Kelsea Ballerini

Opry Member

SINCE 2019

Upcoming Performances


"When I signed a record deal, in my heart I thought, ‘What do you want to say to the world? Because now, there are people who are going to help you say it.’”
- Kelsea Ballerini

Kelsea Ballerini flips the switch for Opry Goes Pink, 2017.
Kelsea Ballerini with Opry member, Ricky Skaggs, 2015.
Kelsea Ballerini, 2016.
  • Kelsea Ballerini - "I Hate Love Songs" In 2017, Kelsea Ballerini performed her hit song "I Hate Love Songs" from her album Unapologetically live for the very first time on the Opry stage. The song was written by Ballerini, Shane McAnally, and Trevor Rosen and peaked at number 25 on Billboard's country charts.
  • Kelsea Ballerini - "Ghost In This House"Watch Kelsea Ballerini perform a cover of "Ghost In This House," a song originally recorded by the country group Shenandoah. Other artists to record the hit song include Opry member Alison Krauss and The Dixie Chicks.
  • Kelsea Ballerini - "Peter Pan" | Story Behind The Song Backstage at the Opry, Kelsea Ballerini talks about sitting down to write her hit song "Peter Pan" and how that song has progressed to be her favorite song on her debut album The First Time.


Top 5 Kelsea Ballerini Songs

Kelsea Ballerini: Living Her Best 13-Year-Old Life

Kelsea Ballerini Talks About Hating Love Songs and Representing Country Music


Knowing what lies in one's heart and chasing that vision is how dreams come true. As a young girl growing up in Knoxville, TN, Kelsea's vision did not include the wedding dress and white picket fence that her friends talked about. Instead, Kelsea was dreaming up wardrobe changes and stage sets for the major tour she knew she would embark upon one day.

Around age 12, Kelsea started journaling, writing poems and ultimately singing her poems. "I didn't start out with the intention of anyone hearing it," Kelsea confesses. "I was writing for me, to say the things I needed to say." Songwriting became an outlet for Kelsea and the playground where she learned the art of being vulnerable.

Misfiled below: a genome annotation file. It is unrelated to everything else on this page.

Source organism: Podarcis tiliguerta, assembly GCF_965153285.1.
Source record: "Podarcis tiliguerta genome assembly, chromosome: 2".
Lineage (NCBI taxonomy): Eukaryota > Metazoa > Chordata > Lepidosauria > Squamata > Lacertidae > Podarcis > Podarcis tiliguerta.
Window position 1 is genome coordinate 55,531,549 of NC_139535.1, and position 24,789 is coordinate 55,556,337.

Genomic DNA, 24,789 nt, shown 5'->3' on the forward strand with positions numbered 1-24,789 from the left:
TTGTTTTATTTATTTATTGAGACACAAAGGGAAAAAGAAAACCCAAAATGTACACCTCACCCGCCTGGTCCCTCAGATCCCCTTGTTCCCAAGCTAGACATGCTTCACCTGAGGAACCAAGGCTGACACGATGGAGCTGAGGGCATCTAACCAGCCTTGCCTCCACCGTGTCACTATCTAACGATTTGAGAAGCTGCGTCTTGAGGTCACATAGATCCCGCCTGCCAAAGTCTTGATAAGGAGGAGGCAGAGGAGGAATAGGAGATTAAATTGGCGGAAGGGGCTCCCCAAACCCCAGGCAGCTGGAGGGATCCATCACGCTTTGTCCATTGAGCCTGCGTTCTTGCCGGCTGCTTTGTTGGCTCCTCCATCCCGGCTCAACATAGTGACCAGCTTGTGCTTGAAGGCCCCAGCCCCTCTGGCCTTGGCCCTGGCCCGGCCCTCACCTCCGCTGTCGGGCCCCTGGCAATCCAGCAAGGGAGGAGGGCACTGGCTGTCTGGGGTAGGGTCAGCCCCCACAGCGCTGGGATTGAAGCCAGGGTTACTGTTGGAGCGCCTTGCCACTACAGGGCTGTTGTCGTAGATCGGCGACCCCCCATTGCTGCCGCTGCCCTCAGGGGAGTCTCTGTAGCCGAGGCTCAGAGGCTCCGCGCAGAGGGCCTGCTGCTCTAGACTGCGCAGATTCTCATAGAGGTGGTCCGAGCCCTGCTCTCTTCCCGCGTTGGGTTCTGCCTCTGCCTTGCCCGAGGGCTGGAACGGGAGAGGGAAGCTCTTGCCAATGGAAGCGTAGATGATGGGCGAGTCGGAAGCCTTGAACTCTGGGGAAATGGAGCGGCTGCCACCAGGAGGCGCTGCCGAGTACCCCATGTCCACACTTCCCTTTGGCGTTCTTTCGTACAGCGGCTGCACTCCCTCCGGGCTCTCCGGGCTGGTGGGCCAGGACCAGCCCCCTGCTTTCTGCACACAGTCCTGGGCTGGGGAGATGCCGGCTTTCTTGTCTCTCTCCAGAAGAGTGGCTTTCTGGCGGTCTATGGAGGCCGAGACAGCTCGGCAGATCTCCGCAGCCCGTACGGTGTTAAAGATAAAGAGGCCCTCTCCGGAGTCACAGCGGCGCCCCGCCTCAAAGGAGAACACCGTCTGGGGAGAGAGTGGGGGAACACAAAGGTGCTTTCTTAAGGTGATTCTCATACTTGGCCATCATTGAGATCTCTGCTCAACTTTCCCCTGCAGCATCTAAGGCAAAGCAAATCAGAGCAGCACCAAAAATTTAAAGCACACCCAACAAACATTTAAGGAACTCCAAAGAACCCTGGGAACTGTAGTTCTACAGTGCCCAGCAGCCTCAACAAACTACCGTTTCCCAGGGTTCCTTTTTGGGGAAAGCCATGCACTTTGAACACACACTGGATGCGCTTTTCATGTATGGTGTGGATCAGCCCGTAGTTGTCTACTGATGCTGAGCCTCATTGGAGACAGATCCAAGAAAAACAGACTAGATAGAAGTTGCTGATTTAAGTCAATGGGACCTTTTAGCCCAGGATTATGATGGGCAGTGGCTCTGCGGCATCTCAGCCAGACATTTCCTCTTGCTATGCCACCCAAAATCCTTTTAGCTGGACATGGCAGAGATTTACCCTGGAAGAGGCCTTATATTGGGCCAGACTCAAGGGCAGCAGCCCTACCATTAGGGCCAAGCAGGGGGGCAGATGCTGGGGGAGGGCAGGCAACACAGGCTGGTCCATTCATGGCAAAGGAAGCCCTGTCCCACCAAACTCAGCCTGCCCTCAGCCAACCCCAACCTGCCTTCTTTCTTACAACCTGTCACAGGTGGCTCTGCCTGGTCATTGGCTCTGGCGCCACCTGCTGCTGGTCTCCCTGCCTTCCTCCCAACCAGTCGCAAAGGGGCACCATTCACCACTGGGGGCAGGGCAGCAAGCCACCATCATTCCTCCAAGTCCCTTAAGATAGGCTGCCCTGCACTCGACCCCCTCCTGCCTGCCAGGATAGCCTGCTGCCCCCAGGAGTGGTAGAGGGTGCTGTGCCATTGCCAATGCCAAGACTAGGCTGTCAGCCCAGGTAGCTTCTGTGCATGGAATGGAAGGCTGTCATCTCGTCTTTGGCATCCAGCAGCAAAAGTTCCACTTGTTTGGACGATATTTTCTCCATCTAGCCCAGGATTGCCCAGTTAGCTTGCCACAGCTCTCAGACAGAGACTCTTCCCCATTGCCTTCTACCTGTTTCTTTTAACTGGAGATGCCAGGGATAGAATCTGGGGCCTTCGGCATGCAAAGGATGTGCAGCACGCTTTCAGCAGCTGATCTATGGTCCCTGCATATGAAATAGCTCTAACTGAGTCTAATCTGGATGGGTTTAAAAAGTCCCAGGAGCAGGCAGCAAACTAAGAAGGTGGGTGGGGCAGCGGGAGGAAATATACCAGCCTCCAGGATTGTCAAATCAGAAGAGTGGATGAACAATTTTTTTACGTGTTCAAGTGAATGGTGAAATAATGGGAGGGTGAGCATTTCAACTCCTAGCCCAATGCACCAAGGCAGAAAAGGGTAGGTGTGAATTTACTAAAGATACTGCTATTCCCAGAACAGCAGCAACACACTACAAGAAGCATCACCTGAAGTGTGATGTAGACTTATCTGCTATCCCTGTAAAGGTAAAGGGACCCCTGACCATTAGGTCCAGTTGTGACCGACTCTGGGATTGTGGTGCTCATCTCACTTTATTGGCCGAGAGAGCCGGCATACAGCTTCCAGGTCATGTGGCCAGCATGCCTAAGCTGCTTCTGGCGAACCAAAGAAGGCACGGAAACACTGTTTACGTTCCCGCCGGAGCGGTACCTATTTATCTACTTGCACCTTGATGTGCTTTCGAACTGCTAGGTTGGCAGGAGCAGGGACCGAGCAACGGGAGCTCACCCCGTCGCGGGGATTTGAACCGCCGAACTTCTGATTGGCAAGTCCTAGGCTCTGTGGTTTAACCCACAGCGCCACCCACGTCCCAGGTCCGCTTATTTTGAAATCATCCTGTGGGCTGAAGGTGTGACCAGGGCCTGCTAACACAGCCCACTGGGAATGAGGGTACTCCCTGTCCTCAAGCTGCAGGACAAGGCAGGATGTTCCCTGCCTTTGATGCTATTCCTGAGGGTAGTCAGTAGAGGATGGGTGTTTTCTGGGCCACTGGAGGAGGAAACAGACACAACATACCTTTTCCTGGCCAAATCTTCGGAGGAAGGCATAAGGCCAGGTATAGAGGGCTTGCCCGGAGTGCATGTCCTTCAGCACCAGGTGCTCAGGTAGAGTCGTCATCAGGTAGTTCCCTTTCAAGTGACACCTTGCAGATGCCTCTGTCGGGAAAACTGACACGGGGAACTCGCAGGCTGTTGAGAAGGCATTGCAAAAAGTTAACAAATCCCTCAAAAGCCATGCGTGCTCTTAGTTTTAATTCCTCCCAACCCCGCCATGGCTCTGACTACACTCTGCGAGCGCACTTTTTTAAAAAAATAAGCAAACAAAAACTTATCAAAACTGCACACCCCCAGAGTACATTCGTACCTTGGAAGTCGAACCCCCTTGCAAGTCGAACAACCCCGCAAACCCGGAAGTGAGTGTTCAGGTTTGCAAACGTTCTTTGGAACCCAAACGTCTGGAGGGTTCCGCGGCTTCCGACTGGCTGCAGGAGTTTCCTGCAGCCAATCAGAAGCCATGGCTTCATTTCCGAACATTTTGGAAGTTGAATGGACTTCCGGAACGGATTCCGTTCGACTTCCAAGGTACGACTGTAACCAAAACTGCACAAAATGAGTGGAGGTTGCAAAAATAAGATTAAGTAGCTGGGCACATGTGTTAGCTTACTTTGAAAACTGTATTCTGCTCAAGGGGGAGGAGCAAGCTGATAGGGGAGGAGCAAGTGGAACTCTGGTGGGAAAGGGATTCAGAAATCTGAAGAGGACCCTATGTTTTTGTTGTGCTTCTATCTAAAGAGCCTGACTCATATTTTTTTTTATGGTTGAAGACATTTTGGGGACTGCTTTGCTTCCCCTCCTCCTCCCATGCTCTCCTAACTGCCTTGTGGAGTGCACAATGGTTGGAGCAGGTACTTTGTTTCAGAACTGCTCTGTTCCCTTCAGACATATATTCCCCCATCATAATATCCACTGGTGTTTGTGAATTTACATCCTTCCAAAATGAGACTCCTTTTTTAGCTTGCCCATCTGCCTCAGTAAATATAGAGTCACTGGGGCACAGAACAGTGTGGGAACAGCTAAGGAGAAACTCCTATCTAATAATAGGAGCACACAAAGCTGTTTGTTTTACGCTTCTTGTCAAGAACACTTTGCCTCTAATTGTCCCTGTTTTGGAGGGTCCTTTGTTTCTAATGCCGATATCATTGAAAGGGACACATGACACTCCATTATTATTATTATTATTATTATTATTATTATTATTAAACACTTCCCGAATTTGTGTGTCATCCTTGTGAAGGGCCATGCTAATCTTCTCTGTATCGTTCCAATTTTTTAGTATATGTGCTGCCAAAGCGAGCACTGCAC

Kelsea took her first steps into the recording studio when she was 14. Her mom had given her the studio time as a birthday gift. "I kind of loved it. I loved it a lot," Kelsea laughs.

This first studio experience also led to Kelsea's introduction into the music industry. A representative from the studio was visually moved by her performance. "He told me he got chill bumps listening to my music and asked me if this was something I wanted to do," recalls Kelsea. "Then he said, if I did, he would take me to Nashville and make it happen." After two trips to Nashville, a broken-hearted Kelsea left without a record deal.

"I remember that there were a bunch of young females launching around that time," Kelsea says. "Because of that, a lot of people around me were saying, 'This will be easy for you.' So, going into my first meeting at a label I had a lot of confidence. I broke out my guitar from its pink sparkly case, played one song and was stopped. He looked right at me and, referencing an established artist, said, '"That Girl" has already made it.' Then he motioned that the meeting was over."

Kelsea cancelled her second label meeting and went home. A few weeks later she had a change of heart. "I figured I had two options," she says. "I could give up or get better. I decided to use that negative experience to find out who I am and prove him wrong."

Instead of trying to write what was already out there, Kelsea looked for influences at her roots, going back to listening to Stevie Wonder and Frank Sinatra. She began to find her voice when she stopped focusing on being commercial and started being Kelsea. "I realized I didn't have to try to write music to 'sound' country—I'm from Tennessee!" she exclaims. "All I have to do is open my heart and open my mouth and country comes out."

"Once I figured out my sound, something in me changed, and the drive I had to write more, and really do this, was reenergized," she says. Kelsea knew she was ready and at age 15 she made the move to Nashville.

Shortly after moving to Music City in 2013, Kelsea signed a publishing deal with Black River Entertainment. "I've always thought music is a gift that's been given to me. It's something I need to protect, and do right by," she says. She signed a record deal with them soon after at the company's Christmas party.

"I got my record deal wrapped up in a Christmas gift! It was amazing," she exclaims. When I signed the record deal, in my heart I thought, 'What do you want to say to the world? Because now, there are people who are going to help you say it."

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